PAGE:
The holidays are a wonderful time to teach children about being thankful. After all, with a focus on gift-giving and time with loved ones, there’s plenty to be grateful for.
Of course, children will be children. The excitement of receiving presents can make it hard to slow down and take time to be appreciative. Kids aren’t necessarily doing anything wrong to feel this way, but that doesn’t mean we have to give up the opportunity to teach children the art of being thankful during the holiday season.
In addition to helping your kids focus more on giving than receiving, feelings of gratitude can lead to increased happiness. Maybe that’s why it’s called holiday cheer.
If you’re looking for inspiration to teach your kids gratitude during the holidays, here are our best tips.
Explain what it means to be thankful
Teach young kids to identify happiness and connect this feeling with gratitude for toys, food, or experiences. Older kids have probably already been exposed to the idea of thankfulness but can use reminders of how to show their appreciation to others.
Model thankfulness, gratitude, and generosity
Consider your own actions during the holiday season. Try to slow down and explain to your kids the moments of thankfulness, gratitude, and generosity you experience each day. Tell a story about when you said thank you or did something nice for a stranger.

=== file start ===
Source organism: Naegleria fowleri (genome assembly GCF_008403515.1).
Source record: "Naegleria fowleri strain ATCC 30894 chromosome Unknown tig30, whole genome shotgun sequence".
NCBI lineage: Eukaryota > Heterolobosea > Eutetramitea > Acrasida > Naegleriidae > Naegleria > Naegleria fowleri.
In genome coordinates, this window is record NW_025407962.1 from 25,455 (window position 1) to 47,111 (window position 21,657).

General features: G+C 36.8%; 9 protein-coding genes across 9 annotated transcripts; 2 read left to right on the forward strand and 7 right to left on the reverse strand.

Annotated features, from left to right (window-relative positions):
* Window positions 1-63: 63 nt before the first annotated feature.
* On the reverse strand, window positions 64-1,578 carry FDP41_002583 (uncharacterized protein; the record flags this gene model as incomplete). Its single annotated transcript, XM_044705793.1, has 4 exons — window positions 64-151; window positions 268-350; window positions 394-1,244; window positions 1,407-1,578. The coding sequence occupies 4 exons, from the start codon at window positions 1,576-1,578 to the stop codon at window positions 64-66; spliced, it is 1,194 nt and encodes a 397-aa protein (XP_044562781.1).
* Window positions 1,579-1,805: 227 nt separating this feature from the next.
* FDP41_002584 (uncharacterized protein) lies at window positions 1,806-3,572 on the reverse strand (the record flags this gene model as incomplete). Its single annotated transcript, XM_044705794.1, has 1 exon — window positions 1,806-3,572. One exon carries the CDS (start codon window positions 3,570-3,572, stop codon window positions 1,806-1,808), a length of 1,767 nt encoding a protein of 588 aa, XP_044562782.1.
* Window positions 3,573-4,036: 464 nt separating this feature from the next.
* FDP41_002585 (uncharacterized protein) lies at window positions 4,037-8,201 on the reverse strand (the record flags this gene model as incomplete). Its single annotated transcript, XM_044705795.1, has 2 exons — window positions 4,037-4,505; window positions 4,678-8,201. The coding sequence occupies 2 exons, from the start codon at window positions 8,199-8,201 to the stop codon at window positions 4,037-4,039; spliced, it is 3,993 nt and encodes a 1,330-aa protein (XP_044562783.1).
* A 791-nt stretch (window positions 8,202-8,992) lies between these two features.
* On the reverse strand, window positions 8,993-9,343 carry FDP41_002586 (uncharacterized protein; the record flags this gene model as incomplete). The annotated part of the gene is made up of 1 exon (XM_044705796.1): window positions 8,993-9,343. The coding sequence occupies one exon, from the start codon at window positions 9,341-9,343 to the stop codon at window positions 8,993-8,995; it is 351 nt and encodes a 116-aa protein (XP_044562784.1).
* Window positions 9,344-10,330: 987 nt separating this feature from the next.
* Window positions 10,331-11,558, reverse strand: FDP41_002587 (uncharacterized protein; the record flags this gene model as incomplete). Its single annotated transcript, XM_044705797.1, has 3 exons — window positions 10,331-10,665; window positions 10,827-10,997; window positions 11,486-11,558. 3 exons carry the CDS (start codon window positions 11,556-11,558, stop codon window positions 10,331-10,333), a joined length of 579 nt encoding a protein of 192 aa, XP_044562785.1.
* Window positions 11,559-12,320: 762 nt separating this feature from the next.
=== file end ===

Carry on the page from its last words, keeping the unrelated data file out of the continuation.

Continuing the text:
Encourage your children to write thank you cards
Thank you cards can feel like a lost art, but even in an age of smartphones, a handwritten thank you can go a long way to show gratitude to others. Toddler artwork is a fun way for them to say “thank you,” while older children can learn how to write heartfelt notes.
Gather games, toys, and clothes to donate to others
A child of almost any age can understand that not everyone has the same toys or clothes that they do. And children can also be profoundly giving and willing to make other kids happy. Help them find toys, games, and clothes they can donate to others.
You can find gently used items around your home or pick a few new toys from a store to donate to an organization.
Try 12 days of thankfulness
Have you heard of a gratitude journal? There is not necessarily a right or wrong way to practice gratitude, but it helps to think of 3-5 things to be thankful for each day. With your children, you can start small.
Commit to 12 days of thankfulness during the holidays, and spend a few minutes every night sharing (or writing if your kids are old enough) a few things they are grateful for.
Don’t forget to let them be kids
Help your children make holiday wish lists using a year-round gift registry like giftster.com. They’ll even be able to see others’ lists so they can take part in the spirit of giving. When they open their presents at your holiday celebration, remind them to say thank you and then let them have fun and play.